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Will Yellen Stop Putting Robitussin On The Economy? PDF Print E-mail

Image During his 1999 stand up routine, Bigger and Black, Chris Rock described how regardless of his illness as a child, his father "put some Robitussin to it":

When I was kid we had no insurance ... You had to be near death to see the doctor. You had to be way past Robitussin. That's all we had when I was a kid ... Robitussin. No matter what you've got, Robitussin had better handle it. "Daddy I've got asthma. Robittussin! I've got cancer. Robitussin! Daddy I broke my leg, Robitussin!"

This reminds me of Fed Chairwoman's monetary policy. Regardless of the malady -- high unemployment, an underperforming stock market, stagnant economic growth -- the Fed has applied Robitussin, i.e., record low interest rates. This has been going on for eight years now. The Financial Crisis of 2008/2009 was so devastating that the Fed had to put liquidity into the system to keep the economy from free falling. Former Fed Chairman Ben Bernanke's strategy was to create a wealth effect by pumping up asset prices via low rates.

Yellen maintained Bernanke's stimulus efforts, yet it hasn't helped the economy. The Fed uses personal consumption expenditures, excluding food and energy ("PCE"), as the metric to measure inflation. Its target is 2%. PCE has not grown at 2% annually since the Financial Crisis. The closest it came was 1.9% in 2012; it grew 1.7% in 2016. Despite dismal growth in PCE the Fed has continued to apply Robitussin.

Financial Markets Have Benefited ...

The Fed has successfully created a wealth effect. Real estate prices in urban areas have been robust. Financial markets have achieved record highs year after year, despite less than stellar corporate earnings growth. The S&P 500 (NYSEARCA:SPY) has risen 17% Y/Y and has been up 11% since the end of October. The popular narrative was that since Donald Trump was so unpredictable, the financial markets were going to crater if he got elected. Nothing has been further from the truth. Expected wealth effects from proposed infrastructure investing and tax cuts have driven financial markets even higher under President Trump.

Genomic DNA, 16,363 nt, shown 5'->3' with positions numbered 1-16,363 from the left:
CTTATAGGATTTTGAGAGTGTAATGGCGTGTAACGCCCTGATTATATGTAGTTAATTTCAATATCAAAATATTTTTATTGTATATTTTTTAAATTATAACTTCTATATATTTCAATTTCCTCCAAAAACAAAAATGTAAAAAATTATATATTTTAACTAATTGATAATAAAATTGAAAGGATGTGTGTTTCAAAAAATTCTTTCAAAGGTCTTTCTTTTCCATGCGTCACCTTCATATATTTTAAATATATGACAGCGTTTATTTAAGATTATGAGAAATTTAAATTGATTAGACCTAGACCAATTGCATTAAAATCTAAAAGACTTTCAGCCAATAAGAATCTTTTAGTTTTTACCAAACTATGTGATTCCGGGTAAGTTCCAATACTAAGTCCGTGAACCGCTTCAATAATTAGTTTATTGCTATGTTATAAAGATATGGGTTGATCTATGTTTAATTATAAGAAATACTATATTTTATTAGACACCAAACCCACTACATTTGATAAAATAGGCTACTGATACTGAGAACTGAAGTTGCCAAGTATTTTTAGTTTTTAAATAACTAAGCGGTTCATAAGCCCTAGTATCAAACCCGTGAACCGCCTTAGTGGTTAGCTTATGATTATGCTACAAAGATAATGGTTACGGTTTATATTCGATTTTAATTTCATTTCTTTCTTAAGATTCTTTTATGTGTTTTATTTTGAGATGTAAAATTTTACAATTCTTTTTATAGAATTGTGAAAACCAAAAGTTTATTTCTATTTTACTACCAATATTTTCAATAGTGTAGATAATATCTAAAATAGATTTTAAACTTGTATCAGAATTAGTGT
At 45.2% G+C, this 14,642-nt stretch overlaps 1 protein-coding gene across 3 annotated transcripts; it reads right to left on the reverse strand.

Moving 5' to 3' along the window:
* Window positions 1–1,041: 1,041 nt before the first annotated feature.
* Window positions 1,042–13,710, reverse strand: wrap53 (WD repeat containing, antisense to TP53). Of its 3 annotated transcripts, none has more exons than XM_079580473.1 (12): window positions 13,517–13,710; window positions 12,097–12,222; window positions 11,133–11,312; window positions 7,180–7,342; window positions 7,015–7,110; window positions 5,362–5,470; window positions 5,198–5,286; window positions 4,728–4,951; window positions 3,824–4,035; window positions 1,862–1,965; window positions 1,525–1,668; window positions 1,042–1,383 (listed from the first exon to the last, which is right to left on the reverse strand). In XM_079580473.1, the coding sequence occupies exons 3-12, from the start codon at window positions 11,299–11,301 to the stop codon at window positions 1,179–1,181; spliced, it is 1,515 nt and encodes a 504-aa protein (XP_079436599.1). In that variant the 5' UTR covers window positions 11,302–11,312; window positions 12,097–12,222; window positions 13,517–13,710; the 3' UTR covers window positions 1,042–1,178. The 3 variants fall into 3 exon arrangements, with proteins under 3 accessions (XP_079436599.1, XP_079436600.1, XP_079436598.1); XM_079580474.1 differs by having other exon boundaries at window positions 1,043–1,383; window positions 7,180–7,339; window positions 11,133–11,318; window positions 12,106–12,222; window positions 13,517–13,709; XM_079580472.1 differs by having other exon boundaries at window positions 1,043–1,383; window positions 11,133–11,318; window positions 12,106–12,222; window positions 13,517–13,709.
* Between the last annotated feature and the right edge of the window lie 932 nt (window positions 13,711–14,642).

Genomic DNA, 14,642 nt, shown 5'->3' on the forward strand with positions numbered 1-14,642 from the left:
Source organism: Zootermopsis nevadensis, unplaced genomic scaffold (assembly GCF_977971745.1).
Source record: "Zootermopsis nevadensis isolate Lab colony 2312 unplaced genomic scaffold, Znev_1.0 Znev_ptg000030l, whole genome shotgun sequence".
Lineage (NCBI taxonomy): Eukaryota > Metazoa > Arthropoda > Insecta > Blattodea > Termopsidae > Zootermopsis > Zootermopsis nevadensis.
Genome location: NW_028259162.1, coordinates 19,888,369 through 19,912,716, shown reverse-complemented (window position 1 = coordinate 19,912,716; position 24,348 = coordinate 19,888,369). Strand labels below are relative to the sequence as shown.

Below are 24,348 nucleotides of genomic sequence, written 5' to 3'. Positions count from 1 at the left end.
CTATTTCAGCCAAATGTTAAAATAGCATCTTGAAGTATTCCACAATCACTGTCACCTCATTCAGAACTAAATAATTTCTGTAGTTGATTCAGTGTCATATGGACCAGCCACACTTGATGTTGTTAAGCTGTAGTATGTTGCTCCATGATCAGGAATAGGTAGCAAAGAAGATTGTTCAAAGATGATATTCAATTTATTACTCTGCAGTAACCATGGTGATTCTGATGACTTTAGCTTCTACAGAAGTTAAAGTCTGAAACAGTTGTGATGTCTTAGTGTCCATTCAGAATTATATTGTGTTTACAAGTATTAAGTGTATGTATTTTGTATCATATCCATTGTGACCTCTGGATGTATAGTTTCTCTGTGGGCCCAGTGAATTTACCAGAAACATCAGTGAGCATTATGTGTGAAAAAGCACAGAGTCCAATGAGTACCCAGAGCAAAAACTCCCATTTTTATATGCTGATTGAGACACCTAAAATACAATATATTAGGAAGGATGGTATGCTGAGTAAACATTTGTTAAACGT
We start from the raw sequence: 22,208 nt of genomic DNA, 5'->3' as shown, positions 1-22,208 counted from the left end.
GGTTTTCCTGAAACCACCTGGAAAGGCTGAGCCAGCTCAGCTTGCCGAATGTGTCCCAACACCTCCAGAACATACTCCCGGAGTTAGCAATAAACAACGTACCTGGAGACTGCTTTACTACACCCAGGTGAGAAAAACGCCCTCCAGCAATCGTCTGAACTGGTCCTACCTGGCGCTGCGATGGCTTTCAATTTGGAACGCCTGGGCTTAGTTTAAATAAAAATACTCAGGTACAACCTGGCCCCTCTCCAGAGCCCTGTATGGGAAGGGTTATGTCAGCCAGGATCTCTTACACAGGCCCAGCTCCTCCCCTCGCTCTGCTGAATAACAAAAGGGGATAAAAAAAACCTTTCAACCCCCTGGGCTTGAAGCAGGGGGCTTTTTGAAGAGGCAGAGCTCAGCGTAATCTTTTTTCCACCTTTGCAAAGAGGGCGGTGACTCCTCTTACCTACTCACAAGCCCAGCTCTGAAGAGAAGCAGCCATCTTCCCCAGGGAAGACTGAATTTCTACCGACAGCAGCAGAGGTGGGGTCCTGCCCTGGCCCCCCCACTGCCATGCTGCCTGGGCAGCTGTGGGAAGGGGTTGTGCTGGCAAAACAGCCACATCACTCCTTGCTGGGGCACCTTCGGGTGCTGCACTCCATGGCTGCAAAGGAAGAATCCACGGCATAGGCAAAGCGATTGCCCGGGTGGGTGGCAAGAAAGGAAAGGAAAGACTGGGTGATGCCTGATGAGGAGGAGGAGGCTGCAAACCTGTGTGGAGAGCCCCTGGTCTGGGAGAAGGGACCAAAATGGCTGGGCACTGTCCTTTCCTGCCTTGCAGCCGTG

The question remains, "For whose benefit has the wealth effect inured to?" For those who own assets -- real estate developers, hedge fund managers, private equity firms, et. al. -- Fed policy has been beneficial. However, the holders of such assets make up a small segment of the population; thus, the Fed's policies have inured to a small segment of society.

According to mic.com economic growth typically inured to the bottom 90% of income distribution. That has not happened during or after the Financial Crisis:

In the period of economic expansion lasting from the end of the recession in 2009 until 2012, average incomes for the bottom 90% of Americans actually shrank, while income growth for the top 10% soared. The data in the chart cuts off at 2012, but, as Matt Yglesias noted, "unless there's a massive break with the previous three expansions we will continue to have an economy where the typical family's living standards grow much more slowly than GDP growth per se would allow."

Income inequality and wealth inequality have now come into focus. I am of the opinion that they have been exacerbated by Fed policy. Furthermore, if the economy turns down those who have benefited most from the Fed's wealth effect will hoard their cash instead of spending it. That's not good for long-term growth in PCE.

Pursuant to the economy, it's time that the Fed stop "putting Robitussin on it." It hasn't worked in nearly a decade and it likely will not work going forward. Some believe Yellen will hike rates Wednesday. It could mark the beginning of the end of a major Fed policy error.


On Shock Exchange 

With the critically acclaimed, Shock Exchange: How Inner-City Kids From Brooklyn Predicted The Great Recession And The Pain Ahead, author Ralph W. Baker, Jr. predicted the current global economic slow down, the demise of China, emerging markets and the pending stock market crash.

Where to Buy:

"Shock Exchange" is available electronically through Barnes & Noble (NOOK), Amazon (Kindle), iTunes, etc. The print version is available through the following retailers and bookstores:  

Print Version: 

Amazon http://www.amazon.com/

Barnes & Noble online http://www.barnesandnoble.com/

Hampden-Sydney College Bookstore: http://cougar.hsc.edu/cgi-bin/main_inv.exe , item number: 38561. Or call Jason Huskey at 434-223-6117.   




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